Quantitative Developments


Quantitative Developments - ARMI Papers & Reports

Data Release Calculations of BioLake climate data
Authors: Ryan C Burner; Richard E Erickson
Date: 2022-11-01 | Outlet: USGS GitLab
Climate data allow people to examine species distributions and possible distributions. This script takes ERA5-Land climate estimates (https://www.ecmwf.int/en/forecasts/datasets/reanalysis-datasets/era5) for precipitation and lake temperature and processes them to create summary climate layers for use with biological organisms in lakes. This code could be modified to use a different subset of years.

These BioLake raster data provide global estimates (~10.0 x 12.4 km resolution) of twelve bioclimatic variables based on estimated lake temperature. Eleven of these twelve variables (BioLake01 - BioLake11) are estimated for each of three lake strata: lake mix (surface) layer, lake bottom, and total lake water column. These eleven variables correspond to CHELSA (Climatologies at high resolution for the earth's land surface areas) bioclimatic variables BIO1 - BIO11, except that these BioLake variables are based on lake water temperature and CHELSA BIO1 - BIO11 variables are based on air temperature. CHELSA BIO is also calculated a finer spatial resolution (~1 x 1 km). The twelfth variable (BioLake20; months with non-zero ice cover) does not correspond to any CHELSA bioclimatic variable. The data are supplied as a multi-layer raster (.grd) file in the World Mollweide projection, accompanied by a header file (.gri) with layer names.

For BioLake layer download, see https://doi.org/10.5066/P96QLN5Y
Data Release BioLake bioclimatic variables based on ERA5-Land lake temperature estimates 1991-2020
Authors: Ryan C Burner; Richard E Erickson
Date: 2022-01-21 | Outlet: USGS ScienceBase
These BioLake raster data provide global estimates (~10.0 x 12.4 km resolution) of twelve bioclimatic variables based on estimated lake temperature. Eleven of these twelve variables (BioLake01 - BioLake11) are estimated for each of three lake strata: lake mix (surface) layer, lake bottom, and total lake water column. These eleven variables correspond to CHELSA (Climatologies at high resolution for the earth's land surface areas) bioclimatic variables BIO1 - BIO11, except that these BioLake variables are based on lake water temperature and CHELSA BIO1 - BIO11 variables are based on air temperature. CHELSA BIO is also calculated a finer spatial resolution (~1 x 1 km). The twelfth variable (BioLake20; months with non-zero ice cover) does not correspond to any CHELSA bioclimatic variable. The data are supplied as a multi-layer raster (.grd) file in the World Mollweide projection, accompanied by a header file (.gri) with layer names.
Papers & Reports Ignoring species availability biases occupancy estimates in single-level occupancy models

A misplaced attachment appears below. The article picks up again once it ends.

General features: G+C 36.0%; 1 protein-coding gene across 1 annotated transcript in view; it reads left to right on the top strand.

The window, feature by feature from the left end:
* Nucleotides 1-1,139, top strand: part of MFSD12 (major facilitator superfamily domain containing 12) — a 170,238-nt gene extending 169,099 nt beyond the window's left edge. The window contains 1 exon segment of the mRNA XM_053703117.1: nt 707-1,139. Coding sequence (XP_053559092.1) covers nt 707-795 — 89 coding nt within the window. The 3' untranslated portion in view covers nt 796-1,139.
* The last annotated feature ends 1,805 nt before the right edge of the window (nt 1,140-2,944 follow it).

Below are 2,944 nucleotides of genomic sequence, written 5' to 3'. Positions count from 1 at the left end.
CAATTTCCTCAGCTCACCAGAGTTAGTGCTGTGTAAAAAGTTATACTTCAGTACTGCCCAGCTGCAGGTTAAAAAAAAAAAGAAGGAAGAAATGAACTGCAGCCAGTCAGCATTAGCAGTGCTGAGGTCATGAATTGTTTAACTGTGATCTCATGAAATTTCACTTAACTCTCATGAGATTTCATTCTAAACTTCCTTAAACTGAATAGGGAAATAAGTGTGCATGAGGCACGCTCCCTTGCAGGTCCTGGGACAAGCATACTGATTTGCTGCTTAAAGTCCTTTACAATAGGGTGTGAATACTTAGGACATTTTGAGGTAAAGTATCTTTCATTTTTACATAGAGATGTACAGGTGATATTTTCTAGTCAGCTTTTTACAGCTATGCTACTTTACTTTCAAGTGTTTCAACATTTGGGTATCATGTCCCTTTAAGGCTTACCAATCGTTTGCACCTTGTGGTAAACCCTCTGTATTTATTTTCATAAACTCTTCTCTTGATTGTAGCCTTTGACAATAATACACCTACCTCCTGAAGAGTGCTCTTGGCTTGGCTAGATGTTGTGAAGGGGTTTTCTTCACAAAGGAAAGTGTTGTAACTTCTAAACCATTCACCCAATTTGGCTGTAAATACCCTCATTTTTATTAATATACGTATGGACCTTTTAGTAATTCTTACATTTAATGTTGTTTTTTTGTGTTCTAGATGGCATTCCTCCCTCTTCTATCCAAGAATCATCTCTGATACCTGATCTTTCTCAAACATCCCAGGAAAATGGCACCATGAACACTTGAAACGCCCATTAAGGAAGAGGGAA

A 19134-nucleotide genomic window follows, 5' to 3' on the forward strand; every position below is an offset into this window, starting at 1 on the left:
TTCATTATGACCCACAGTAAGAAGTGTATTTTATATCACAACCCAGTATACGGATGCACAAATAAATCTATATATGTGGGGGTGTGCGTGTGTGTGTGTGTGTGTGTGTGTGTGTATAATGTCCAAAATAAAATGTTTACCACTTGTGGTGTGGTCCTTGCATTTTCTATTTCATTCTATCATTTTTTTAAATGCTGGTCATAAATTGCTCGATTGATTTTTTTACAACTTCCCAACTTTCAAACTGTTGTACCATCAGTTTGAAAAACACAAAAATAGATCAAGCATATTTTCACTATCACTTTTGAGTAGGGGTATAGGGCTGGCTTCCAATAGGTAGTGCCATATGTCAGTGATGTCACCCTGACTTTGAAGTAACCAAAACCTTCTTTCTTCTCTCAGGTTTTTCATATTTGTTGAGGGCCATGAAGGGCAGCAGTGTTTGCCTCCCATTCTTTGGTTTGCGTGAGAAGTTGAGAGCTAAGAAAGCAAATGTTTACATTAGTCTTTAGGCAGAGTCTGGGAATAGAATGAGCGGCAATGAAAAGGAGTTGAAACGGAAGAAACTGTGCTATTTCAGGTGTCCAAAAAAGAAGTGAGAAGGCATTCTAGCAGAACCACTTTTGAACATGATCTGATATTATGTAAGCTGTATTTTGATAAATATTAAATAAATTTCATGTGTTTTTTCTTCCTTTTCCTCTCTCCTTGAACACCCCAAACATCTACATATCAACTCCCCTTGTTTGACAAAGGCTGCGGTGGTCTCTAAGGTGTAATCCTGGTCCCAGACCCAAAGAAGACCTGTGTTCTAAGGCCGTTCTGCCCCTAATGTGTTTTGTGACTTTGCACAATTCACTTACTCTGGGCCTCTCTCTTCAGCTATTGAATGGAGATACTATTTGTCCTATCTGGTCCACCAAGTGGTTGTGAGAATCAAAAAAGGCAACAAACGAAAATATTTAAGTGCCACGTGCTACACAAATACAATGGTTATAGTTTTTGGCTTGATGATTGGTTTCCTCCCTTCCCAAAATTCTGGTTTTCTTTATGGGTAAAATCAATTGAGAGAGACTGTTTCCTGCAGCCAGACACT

Authors: Graziella V DiRenzo; David AW Miller; Evan H Campbell Grant
Date: 2022-05-04 | Outlet: Methods in Ecology and Evolution
1. Most applications of single-level occupancy models do not differentiate between availability and detectability, even though species availability is rarely equal to one. The availability process includes elements of species movement, behavior, and phenology, and availability can be estimated using multi-scale occupancy models. However, for the practical application of multi-scale occupancy models, it can be unclear what a robust sampling design looks like and what the statistical properties of the multi-scale and single-level occupancy models are when availability is less than one.

2. Using simulations, we explore the following common questions asked by ecologists during the design phase of a field study: (Q1) what is a robust sampling design for the multi-scale occupancy model when there are a priori expectations of parameter estimates?, (Q2) what is a robust sampling design when we have no expectations of parameter estimates?, and (Q3) can a single-level occupancy model with a random effects term adequately absorb the extra heterogeneity produced when availability is less than one and provide reliable estimates of occupancy probability?.

3. Our results show that there is a tradeoff between the number of sites and surveys needed to achieve a specified level of acceptable error for occupancy estimates using the multi-scale occupancy model. We also document that when species availability is low (< https://0.40 on the probability scale), then single-level occupancy models severely underestimate occupancy by as much as https://0.40 on the probability scale, produce overly precise estimates, and provide poor parameter coverage. This pattern was observed when a random effects term was and was not included in the single-level occupancy model, suggesting that adding a random-effects term does not adequately absorb the extra heterogeneity produced by the availability process. In contrast, when species availability was high (> 0.60), single-level occupancy models performed similarly to the multi-scale occupancy model.

4. As a companion, we provide an RShiny app that allows users to further explore our results and determine optimal designs across different sampling scenarios https://gdirenzo.shinyapps.io/multi-scale-occ/. Our results suggest that unaccounted for availability can lead to underestimating species distributions using single-level occupancy models, which can have large implications on ecological inference and predictions for practitioners, such as those working at the front lines of invasion ecology, disease emergence, and species conservation.
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